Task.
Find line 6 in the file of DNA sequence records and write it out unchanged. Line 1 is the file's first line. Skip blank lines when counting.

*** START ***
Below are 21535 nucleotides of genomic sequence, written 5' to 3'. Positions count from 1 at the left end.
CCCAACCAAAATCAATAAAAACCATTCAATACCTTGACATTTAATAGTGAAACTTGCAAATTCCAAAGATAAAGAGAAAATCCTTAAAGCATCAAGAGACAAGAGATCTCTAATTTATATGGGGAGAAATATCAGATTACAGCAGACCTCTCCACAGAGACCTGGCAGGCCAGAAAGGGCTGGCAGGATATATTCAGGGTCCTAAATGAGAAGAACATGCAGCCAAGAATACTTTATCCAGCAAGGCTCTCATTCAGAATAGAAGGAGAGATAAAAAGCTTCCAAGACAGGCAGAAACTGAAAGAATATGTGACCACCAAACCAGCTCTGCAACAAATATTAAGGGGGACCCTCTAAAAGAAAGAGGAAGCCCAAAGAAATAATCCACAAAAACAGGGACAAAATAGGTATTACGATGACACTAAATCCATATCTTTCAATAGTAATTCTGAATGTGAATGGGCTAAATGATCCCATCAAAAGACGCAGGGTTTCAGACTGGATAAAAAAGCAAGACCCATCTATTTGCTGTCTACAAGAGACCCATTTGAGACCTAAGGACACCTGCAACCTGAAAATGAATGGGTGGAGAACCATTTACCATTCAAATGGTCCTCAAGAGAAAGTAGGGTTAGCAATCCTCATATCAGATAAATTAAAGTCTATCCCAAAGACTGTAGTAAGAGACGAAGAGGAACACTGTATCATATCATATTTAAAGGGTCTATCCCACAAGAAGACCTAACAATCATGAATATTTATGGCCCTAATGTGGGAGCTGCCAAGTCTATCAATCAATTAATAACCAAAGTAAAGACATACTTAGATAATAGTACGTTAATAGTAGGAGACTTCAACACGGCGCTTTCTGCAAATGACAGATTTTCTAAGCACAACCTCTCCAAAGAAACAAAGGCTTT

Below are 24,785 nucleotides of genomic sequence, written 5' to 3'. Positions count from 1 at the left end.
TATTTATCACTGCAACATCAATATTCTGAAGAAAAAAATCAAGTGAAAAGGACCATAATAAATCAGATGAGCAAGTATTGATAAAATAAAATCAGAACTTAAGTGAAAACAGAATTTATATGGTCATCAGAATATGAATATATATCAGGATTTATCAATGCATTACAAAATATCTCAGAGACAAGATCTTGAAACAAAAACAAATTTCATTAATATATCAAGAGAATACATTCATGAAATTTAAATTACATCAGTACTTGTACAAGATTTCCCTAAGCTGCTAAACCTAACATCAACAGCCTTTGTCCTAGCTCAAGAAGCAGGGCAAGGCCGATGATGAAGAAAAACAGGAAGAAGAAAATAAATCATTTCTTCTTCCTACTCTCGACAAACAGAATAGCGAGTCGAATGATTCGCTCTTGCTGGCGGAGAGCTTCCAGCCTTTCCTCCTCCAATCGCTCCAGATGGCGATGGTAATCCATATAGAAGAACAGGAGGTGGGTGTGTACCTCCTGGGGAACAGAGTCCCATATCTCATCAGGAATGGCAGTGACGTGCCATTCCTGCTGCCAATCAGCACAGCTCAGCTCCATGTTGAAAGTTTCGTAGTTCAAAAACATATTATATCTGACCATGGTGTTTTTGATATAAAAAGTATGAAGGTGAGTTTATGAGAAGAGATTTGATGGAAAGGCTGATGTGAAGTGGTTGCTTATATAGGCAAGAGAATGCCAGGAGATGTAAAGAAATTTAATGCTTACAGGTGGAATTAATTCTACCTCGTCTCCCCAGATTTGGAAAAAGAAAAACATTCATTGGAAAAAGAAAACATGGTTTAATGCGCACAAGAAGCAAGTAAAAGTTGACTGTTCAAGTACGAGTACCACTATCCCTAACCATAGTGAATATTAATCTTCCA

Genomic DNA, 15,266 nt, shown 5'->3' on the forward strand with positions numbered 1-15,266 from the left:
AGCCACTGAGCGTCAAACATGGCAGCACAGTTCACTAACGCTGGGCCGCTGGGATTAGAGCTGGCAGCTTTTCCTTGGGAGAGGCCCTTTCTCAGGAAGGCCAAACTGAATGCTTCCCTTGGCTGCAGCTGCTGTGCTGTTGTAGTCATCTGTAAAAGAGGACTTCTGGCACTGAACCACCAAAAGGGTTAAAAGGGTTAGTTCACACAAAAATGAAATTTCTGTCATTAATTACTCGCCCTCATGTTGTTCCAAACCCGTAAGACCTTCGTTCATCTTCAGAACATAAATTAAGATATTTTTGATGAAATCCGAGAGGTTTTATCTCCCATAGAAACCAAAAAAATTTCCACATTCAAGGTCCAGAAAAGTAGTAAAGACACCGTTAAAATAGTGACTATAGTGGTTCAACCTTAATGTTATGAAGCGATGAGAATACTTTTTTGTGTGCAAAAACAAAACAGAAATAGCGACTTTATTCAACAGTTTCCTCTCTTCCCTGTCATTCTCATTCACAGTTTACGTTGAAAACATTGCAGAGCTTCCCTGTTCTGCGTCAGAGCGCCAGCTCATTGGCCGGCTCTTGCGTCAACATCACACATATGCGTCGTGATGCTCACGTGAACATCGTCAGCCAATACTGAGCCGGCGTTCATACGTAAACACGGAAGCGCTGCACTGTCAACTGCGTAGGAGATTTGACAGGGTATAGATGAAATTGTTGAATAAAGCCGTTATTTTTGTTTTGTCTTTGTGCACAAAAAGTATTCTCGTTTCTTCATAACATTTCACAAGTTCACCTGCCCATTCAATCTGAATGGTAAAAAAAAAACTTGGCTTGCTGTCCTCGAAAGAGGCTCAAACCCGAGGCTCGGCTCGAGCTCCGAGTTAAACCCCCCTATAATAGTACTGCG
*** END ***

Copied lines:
AGCCACTGAGCGTCAAACATGGCAGCACAGTTCACTAACGCTGGGCCGCTGGGATTAGAGCTGGCAGCTTTTCCTTGGGAGAGGCCCTTTCTCAGGAAGGCCAAACTGAATGCTTCCCTTGGCTGCAGCTGCTGTGCTGTTGTAGTCATCTGTAAAAGAGGACTTCTGGCACTGAACCACCAAAAGGGTTAAAAGGGTTAGTTCACACAAAAATGAAATTTCTGTCATTAATTACTCGCCCTCATGTTGTTCCAAACCCGTAAGACCTTCGTTCATCTTCAGAACATAAATTAAGATATTTTTGATGAAATCCGAGAGGTTTTATCTCCCATAGAAACCAAAAAAATTTCCACATTCAAGGTCCAGAAAAGTAGTAAAGACACCGTTAAAATAGTGACTATAGTGGTTCAACCTTAATGTTATGAAGCGATGAGAATACTTTTTTGTGTGCAAAAACAAAACAGAAATAGCGACTTTATTCAACAGTTTCCTCTCTTCCCTGTCATTCTCATTCACAGTTTACGTTGAAAACATTGCAGAGCTTCCCTGTTCTGCGTCAGAGCGCCAGCTCATTGGCCGGCTCTTGCGTCAACATCACACATATGCGTCGTGATGCTCACGTGAACATCGTCAGCCAATACTGAGCCGGCGTTCATACGTAAACACGGAAGCGCTGCACTGTCAACTGCGTAGGAGATTTGACAGGGTATAGATGAAATTGTTGAATAAAGCCGTTATTTTTGTTTTGTCTTTGTGCACAAAAAGTATTCTCGTTTCTTCATAACATTTCACAAGTTCACCTGCCCATTCAATCTGAATGGTAAAAAAAAAACTTGGCTTGCTGTCCTCGAAAGAGGCTCAAACCCGAGGCTCGGCTCGAGCTCCGAGTTAAACCCCCCTATAATAGTACTGCG